We recently chatted with Emily Landis about the farm, and in the process, we learned a lot—not only about the farm’s beef production, but also about the passion, priorities, and meticulously thought-out philosophy behind their family farm and the kind of product they want to offer.
Knowing some of the questions a modern diner asks, we felt compelled to ask, “Is your beef grass fed?” The answer proved a lot more complicated and interesting than we could have imagined. The short answer could be yes or no (depending on what you mean by the term), and the longer answer avoids the debates over these ill-defined and misunderstood terms and shifts the focus to wholesomeness, nutrition, and ultimately, sustainability. To fully explain her position on all of this, Emily took us through a verbal tour of Hidden Pond’s entire beef production process, from the time a calf is born, until the beef is harvested and processed for consumption.
So, do the Hidden Pond cattle eat grass? Yes.
Do they eat only grass? Yes (along with drinking their mother’s milk), for the first 6 to 7 months of their lives, until they are weaned. Up to this point, both the animals live outside in the pasture, not inside a barn.
What do they eat after that? Hay (i.e. dried grass), supplemented with corn and soybeans (more plant-based foods) and something called “free-choice mineral,” a powder form of various vitamins and minerals that is mixed in with their food to provide necessary nutrients they once received from their mother’s milk. At about 9 months old, the care of the calves is transferred to a custom finisher in Lancaster County, where they are fed a conventional corn- and soybean-based diet until they reach the ideal weight and product (in terms of tenderness, flavor, and marbling). This entire production cycle, from birth to harvesting, takes 12 to 14 months.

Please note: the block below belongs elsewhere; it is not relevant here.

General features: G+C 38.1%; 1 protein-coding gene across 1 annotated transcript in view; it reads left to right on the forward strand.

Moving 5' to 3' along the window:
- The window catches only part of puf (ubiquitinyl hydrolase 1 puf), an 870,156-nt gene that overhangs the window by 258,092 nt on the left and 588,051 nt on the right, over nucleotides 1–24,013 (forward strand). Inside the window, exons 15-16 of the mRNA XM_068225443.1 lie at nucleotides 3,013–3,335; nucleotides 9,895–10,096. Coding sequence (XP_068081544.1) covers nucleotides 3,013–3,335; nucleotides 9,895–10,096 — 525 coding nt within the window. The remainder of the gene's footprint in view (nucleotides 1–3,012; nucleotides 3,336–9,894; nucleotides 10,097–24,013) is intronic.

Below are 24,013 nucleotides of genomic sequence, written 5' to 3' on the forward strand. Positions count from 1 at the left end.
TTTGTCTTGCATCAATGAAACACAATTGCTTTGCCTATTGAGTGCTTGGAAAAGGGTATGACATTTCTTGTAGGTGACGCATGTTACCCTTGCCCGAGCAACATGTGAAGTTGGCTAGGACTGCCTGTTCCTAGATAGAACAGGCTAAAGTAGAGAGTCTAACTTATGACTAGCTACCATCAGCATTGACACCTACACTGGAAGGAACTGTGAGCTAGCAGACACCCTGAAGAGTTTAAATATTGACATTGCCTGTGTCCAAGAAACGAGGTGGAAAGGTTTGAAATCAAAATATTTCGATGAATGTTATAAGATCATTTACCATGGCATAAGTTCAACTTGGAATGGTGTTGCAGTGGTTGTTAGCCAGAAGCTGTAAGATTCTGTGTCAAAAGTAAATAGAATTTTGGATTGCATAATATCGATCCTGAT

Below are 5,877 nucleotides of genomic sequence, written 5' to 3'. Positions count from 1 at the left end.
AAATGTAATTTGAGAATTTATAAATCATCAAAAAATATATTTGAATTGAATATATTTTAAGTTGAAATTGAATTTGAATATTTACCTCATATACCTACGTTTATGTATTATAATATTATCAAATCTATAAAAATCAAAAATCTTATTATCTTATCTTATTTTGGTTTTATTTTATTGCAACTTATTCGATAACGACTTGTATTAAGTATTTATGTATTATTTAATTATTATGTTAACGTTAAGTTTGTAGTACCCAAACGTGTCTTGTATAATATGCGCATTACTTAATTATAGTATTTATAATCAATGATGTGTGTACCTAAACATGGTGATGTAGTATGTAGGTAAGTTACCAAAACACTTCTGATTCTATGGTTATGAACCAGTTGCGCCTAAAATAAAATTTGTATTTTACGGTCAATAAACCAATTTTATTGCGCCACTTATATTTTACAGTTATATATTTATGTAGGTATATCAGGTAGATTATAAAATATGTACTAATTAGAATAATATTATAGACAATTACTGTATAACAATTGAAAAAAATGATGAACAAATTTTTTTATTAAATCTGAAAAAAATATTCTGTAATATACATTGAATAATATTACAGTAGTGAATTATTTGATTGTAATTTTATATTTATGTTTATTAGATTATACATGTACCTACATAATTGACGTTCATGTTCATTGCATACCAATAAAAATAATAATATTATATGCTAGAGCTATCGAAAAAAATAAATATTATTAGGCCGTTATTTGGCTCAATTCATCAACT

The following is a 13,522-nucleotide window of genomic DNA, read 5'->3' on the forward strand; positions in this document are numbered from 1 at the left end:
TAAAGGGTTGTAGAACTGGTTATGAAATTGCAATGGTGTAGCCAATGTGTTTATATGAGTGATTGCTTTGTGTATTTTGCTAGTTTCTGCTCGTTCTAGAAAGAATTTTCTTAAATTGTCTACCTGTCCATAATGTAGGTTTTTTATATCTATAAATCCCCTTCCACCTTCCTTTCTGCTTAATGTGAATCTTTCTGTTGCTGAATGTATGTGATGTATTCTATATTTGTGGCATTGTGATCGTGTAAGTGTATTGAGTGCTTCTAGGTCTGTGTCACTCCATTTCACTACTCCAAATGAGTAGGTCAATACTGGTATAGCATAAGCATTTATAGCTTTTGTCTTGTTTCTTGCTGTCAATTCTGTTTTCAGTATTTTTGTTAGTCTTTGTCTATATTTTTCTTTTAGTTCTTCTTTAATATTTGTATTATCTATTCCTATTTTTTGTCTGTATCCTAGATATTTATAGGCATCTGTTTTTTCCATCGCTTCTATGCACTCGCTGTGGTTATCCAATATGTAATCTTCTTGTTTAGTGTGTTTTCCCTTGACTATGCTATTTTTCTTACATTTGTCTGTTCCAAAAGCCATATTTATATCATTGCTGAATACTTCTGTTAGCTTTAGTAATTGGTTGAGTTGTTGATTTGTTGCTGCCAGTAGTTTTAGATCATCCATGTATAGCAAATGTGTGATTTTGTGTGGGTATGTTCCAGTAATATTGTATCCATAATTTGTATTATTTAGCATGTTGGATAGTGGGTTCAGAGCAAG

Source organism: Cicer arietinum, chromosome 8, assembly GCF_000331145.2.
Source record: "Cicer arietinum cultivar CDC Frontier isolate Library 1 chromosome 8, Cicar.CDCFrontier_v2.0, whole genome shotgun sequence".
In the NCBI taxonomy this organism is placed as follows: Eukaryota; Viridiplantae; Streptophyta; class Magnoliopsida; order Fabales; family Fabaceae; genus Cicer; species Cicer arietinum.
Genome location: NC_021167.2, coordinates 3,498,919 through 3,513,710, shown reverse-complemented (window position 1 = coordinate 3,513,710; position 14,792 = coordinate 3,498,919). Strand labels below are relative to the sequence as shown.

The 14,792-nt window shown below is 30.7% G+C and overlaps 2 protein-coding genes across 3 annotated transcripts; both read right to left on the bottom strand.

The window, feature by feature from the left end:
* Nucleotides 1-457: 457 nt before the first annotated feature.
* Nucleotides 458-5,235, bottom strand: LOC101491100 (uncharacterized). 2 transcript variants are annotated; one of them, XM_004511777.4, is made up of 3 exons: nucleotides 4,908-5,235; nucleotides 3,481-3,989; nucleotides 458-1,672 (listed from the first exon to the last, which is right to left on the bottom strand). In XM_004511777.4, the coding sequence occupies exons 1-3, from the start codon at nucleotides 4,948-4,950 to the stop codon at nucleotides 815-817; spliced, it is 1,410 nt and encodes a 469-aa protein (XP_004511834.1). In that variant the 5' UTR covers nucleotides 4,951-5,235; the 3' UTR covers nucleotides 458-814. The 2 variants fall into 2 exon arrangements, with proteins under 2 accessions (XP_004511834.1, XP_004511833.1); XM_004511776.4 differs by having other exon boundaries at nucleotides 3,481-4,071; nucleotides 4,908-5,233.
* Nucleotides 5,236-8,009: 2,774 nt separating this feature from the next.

Emily noted that when people ask if beef is “grass-fed,” they usually mean to ask if it is “grass-finished.” This means that the cattle eat grass and only grass through their entire lives. Many people fixate on these terms (which are not very well-regulated in the first place) because they assume grass-fed means it’s more natural and, therefore, better for you. Emily, however, avoids the debate over these terms because she sees them as based on false assumptions—she and her family have thought through every step of production to ensure they are producing a natural, wholesome, nutritious product. Just as important to them, however, is that they are doing so in an efficient and sustainable way. And this is where Hidden Pond Farm is switching the terms and focus of the debates about modern beef production.